After ripping African leaders a new one, Moyo ends powerfully with this: With approximately 60 percent of Africa’s population under age 24, foreign investment and job creation are the only forces that can reduce poverty and stave off the sort of political upheaval that has swept the Arab world.

And China’s rush for resources has spawned much-needed trade and investment and created a large market for African exports — a huge benefit for a continent seeking rapid economic growth. No argument from me on that. China is creating connectivity and opportunity - more so than the West right now. The West is still a far bigger player in Africa, but China is the most dynamic agent right now.

Africa's Cheetah generation

From ThomasPMBarrett's(Wikistrat) blog: 
he sites an article in the Economist (UK)

Nifty Economist story on what economist George Ayitteh likes to dub the "cheetah generation" of Africa's business community ...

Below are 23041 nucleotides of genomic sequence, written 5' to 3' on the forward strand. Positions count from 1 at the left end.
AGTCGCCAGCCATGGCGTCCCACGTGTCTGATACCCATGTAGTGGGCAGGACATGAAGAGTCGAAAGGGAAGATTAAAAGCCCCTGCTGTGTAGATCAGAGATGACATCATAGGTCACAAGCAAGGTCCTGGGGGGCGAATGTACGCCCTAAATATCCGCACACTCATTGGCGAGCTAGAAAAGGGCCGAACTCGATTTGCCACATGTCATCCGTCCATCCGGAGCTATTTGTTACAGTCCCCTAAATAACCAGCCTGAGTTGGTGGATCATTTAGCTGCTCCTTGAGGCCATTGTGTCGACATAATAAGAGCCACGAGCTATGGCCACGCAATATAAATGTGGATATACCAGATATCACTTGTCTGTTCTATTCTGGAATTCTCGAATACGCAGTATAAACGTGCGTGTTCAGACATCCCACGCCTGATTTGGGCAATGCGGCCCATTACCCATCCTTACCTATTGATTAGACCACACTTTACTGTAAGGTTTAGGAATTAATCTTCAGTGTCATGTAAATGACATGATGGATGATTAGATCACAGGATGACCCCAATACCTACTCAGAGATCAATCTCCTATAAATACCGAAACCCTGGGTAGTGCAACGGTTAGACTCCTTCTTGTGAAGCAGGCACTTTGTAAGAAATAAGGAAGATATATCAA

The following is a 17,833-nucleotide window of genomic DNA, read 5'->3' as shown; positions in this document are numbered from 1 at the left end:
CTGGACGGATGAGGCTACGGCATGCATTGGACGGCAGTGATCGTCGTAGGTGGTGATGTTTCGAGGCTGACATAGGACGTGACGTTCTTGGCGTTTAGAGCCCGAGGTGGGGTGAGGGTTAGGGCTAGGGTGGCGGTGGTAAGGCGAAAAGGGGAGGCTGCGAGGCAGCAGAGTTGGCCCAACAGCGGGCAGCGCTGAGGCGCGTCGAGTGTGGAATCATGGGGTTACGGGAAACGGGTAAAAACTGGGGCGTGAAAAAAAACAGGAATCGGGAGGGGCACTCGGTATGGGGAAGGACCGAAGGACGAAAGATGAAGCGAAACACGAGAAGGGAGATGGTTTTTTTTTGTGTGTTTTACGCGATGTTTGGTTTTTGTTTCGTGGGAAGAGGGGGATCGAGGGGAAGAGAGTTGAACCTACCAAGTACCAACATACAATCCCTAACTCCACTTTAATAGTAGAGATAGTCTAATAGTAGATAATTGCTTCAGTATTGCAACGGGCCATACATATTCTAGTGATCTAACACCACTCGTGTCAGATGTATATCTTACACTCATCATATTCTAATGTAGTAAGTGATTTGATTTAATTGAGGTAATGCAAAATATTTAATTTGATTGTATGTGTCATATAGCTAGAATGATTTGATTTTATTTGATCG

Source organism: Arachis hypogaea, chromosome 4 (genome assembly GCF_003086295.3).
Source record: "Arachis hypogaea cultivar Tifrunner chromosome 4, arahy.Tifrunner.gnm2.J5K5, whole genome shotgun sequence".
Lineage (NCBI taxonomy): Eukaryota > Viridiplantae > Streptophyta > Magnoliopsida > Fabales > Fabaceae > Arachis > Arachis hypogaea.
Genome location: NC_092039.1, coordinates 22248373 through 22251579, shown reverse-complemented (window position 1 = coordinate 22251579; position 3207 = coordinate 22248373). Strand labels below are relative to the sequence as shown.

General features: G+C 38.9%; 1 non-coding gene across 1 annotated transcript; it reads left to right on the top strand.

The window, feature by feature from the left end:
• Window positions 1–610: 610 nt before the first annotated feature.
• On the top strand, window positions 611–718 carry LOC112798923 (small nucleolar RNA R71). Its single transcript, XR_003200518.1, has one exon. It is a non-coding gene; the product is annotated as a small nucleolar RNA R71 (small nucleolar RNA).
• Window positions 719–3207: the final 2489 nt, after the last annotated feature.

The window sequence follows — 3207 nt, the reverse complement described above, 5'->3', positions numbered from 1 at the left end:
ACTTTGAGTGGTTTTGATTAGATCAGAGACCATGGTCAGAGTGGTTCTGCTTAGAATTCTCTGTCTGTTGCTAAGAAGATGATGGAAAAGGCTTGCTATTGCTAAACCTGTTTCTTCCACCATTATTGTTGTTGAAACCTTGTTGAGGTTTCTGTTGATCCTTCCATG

Article contrasts serial entrpreneurs (who start company after company in sequence over their lives) with parallel entrepreneurs (who start mini-conglomerates of companies and seek to grow them all synergistically over time). The Economist argues that this is really the way things are unfolding in successful African economies.
 he then adds:

Speaking from experience, I couldn't agree more.  Virtually every deal I'm currently structuring or pursuing in Africa involves these parallel entrepreneurs.  They all seem about 35 and they're all running this cluster of companies that involve them in all manner of adjacent opportunities and economies (most of these clusters extend over several African states).

he links to this TED video:

Wednesday, June 20, 2012

Human rights abuses continue

From Fides: